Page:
Share your thoughts with the community and let's collectively discover and discuss the exciting innovations emerging from the modern day freedom movement. 

Oh and please use our new Facebook discussion plugin to comment!
- The HTP Team

Monday, October 10, 2011

Sex, Human Trafficking Thriving In Australia

From Voice of America: 

By Phil Mercer

Anti-trafficking campaigners say human trafficking is thriving in Australia, with women brought from Asia forced to work in the sex industry. The warning follows the release of new details of two police investigations in Australia that have identified alleged links between legal brothels and illegal trafficking syndicates.

Rights activists and government officials say most human trafficking in Australia involves women from across Asia and parts of eastern Europe who are brought to work in industries ranging from prostitution to agriculture. Many come from Thailand, Taiwan and South Korea.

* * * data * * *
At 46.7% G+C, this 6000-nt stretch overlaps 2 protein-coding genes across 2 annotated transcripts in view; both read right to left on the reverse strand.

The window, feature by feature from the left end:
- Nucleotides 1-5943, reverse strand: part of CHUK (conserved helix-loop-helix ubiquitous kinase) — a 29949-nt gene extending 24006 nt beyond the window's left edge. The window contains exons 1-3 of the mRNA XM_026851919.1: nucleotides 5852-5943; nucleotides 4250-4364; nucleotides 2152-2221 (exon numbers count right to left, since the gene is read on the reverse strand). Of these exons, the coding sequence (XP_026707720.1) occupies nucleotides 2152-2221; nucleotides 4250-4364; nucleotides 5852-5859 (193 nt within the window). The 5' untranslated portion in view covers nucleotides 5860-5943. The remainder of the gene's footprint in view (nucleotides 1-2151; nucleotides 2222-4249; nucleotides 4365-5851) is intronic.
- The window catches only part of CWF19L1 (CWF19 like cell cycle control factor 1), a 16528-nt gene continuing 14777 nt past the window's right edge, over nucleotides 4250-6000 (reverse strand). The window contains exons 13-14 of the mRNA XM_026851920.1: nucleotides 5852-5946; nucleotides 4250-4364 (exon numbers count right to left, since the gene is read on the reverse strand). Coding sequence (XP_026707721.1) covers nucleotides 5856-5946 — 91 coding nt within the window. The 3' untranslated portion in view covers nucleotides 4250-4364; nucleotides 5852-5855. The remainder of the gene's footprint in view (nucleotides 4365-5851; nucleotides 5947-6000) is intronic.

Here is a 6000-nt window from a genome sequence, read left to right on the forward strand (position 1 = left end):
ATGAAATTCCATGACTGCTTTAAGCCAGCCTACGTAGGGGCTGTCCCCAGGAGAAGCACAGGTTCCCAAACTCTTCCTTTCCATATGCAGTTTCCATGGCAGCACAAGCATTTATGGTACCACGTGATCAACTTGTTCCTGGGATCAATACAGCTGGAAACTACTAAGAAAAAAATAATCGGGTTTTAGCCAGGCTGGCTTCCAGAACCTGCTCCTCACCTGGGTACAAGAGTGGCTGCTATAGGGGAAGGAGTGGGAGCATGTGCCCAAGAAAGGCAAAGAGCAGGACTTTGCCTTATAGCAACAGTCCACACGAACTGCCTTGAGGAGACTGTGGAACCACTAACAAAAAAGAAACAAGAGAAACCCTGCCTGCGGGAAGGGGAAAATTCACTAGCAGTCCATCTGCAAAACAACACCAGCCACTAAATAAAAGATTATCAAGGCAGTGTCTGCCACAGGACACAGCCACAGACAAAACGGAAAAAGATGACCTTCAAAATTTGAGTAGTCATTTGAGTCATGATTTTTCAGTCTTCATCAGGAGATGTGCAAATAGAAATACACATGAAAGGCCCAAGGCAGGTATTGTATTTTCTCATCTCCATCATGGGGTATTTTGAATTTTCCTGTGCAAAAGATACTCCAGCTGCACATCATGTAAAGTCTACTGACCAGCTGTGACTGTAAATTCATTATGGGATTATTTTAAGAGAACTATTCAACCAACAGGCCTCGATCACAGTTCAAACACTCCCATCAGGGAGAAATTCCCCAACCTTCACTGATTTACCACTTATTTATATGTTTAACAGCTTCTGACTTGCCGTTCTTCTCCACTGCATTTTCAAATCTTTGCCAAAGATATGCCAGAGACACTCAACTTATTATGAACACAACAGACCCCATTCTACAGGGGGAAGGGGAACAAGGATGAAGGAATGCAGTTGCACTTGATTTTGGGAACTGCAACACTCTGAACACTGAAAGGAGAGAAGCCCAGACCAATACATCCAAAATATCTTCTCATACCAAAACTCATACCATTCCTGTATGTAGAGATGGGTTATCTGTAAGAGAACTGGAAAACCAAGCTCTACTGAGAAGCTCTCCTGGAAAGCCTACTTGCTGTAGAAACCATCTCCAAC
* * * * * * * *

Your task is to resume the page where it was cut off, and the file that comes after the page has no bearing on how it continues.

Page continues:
Only a handful of traffickers have ever been convicted in Australia, although senior officers have insisted they are starting to win the battle. Most women who are trafficked say they are reluctant to go to the police out of fear of deportation or because of threats against family members.

Since 2003, specialist units run by Australia’s federal police have carried out more than 300 investigations, and have identified about 150 women working as sex slaves.

Read the full article

Friday, October 07, 2011

Beat Down Human Trafficking- Week #4

Here's another track from the album Beat Down Human Trafficking!

We will be releasing a new song off the album each Friday so be sure to check back next week for more.  And if you like what you hear share it with your friends and help us raise awareness.

Beat Down Human Trafficking is a hip-hop album about modern day slavery.